Hybrid concrete construction

Hybrid concrete construction is a method of construction which integrates precast concrete and cast in-situ concrete to make best advantage of their different inherent qualities. The accuracy, speed and high-quality finish of precast components can be combined with the economy and flexibility of cast in-situ concrete.

Hybrid concrete construction produces simple, buildable and competitive structures. The client is given better value and the contractor benefits from increased off-site component manufacture, safe and faster construction and consistent performance.

Benefits of using Hybrid Concrete Construction


Although the structural frame of a building represents only 10 per cent of the total construction cost, the choice of material for the frame has dramatic consequences for subsequent processes. Hybrid concrete construction is able to offer greater speed, quality and overall economy on a project.

The use of concrete has additional benefits in assessing whole-life costs, a factor important to owner-occupiers and PFI operators. For example, the thermal mass of concrete can moderate energy demands in cooling and heating buildings.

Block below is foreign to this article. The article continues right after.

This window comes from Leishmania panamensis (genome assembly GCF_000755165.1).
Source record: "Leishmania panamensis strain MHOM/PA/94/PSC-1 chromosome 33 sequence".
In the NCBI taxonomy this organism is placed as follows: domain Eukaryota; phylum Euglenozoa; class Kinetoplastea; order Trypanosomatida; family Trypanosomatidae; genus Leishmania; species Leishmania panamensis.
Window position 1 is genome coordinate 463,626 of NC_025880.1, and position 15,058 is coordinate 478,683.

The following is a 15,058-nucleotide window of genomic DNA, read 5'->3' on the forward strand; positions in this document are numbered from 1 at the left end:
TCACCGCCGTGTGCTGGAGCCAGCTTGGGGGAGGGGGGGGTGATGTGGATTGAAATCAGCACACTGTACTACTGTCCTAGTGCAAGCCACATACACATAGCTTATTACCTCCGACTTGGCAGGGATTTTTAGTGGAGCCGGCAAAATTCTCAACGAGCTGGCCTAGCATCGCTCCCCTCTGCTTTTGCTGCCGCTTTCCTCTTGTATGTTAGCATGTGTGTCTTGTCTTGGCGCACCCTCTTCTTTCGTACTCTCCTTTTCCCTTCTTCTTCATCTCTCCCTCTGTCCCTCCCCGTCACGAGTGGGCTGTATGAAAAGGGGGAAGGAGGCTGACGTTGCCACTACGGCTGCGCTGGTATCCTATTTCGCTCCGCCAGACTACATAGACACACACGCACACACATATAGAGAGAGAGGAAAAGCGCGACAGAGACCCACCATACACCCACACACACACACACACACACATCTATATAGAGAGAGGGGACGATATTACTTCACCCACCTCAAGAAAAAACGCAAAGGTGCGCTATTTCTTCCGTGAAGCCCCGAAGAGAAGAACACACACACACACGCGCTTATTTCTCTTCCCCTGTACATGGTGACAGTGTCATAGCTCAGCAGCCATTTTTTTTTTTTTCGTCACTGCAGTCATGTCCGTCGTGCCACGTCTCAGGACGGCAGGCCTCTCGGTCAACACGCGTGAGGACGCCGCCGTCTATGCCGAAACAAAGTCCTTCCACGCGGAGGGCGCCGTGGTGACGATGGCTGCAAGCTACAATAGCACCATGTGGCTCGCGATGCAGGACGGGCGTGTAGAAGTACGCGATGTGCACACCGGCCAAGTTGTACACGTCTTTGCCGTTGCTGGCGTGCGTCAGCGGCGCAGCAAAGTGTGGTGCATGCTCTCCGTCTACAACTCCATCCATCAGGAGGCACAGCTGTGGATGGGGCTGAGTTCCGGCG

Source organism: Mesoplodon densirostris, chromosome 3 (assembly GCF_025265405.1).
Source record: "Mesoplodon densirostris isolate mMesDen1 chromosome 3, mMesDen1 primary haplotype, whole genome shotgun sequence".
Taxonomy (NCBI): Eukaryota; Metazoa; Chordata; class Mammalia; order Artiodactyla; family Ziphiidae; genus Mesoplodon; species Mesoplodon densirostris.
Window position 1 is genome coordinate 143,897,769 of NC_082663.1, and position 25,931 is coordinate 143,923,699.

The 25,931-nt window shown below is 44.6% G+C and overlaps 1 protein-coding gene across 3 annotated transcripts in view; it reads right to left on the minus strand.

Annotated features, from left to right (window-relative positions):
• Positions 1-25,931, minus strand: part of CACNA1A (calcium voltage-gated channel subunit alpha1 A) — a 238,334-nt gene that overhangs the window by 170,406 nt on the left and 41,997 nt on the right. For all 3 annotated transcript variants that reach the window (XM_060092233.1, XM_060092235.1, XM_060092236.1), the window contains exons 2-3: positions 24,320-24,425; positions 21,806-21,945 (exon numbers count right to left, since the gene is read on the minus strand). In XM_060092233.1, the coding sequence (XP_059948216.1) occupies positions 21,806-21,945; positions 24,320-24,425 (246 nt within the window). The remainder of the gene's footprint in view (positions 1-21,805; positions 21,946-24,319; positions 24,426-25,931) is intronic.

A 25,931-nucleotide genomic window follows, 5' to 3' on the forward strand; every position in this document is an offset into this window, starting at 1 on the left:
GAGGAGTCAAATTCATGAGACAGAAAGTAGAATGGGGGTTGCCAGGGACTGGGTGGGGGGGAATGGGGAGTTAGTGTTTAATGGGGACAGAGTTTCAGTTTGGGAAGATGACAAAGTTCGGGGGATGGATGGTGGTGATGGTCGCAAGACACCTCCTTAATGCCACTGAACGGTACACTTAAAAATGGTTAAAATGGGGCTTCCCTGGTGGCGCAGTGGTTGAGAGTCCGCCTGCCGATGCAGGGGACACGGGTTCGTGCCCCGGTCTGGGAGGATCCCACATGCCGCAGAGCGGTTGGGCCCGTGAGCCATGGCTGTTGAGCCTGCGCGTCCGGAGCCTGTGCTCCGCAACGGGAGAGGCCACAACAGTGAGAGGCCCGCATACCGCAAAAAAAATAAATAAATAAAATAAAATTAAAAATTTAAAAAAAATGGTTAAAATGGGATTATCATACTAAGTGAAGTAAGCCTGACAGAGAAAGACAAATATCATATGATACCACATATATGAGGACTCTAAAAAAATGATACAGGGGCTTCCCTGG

As precast and cast in-situ concrete are used where most appropriate, construction becomes relatively simple and logical. The use of hybrid concrete construction encourages design and construction decisions to be resolved at design stage.

The use of hybrid concrete construction also means that a percentage of the frame is manufactured by a skilled workforce in a weatherproof factory, resulting in faster construction and better quality.


A high proportion of the work for a hybrid concrete construction project is carried out in the precast factory. On site, the use of hybrid concrete construction helps ensure that each safety plan is drafted on the individual project’s merits. Hybrid concrete construction can reduce the potential for accidents by providing successive work platforms on a generally less cluttered site.


Hybrid concrete construction offers the opportunity to exploit the inherent thermal mass of concrete by exposing the soffit of precast concrete floor slabs. This fabric energy storage of the structure can help to control temperatures in the context of a naturally ventilated low-energy building. The finish and shape of exposed concrete units can also be used to help with the even distribution of lighting and to reduce noise levels.

Currently, for all buildings the operational energy consumption is far more significant than that used during construction, but concrete buildings using thermal mass can reduce this impact on the environment by minimising the need for air-conditioning.

For advice about the different forms of hybrid concrete construction available see The Concrete Centre’s publication Design of Hybrid Concrete Buildings.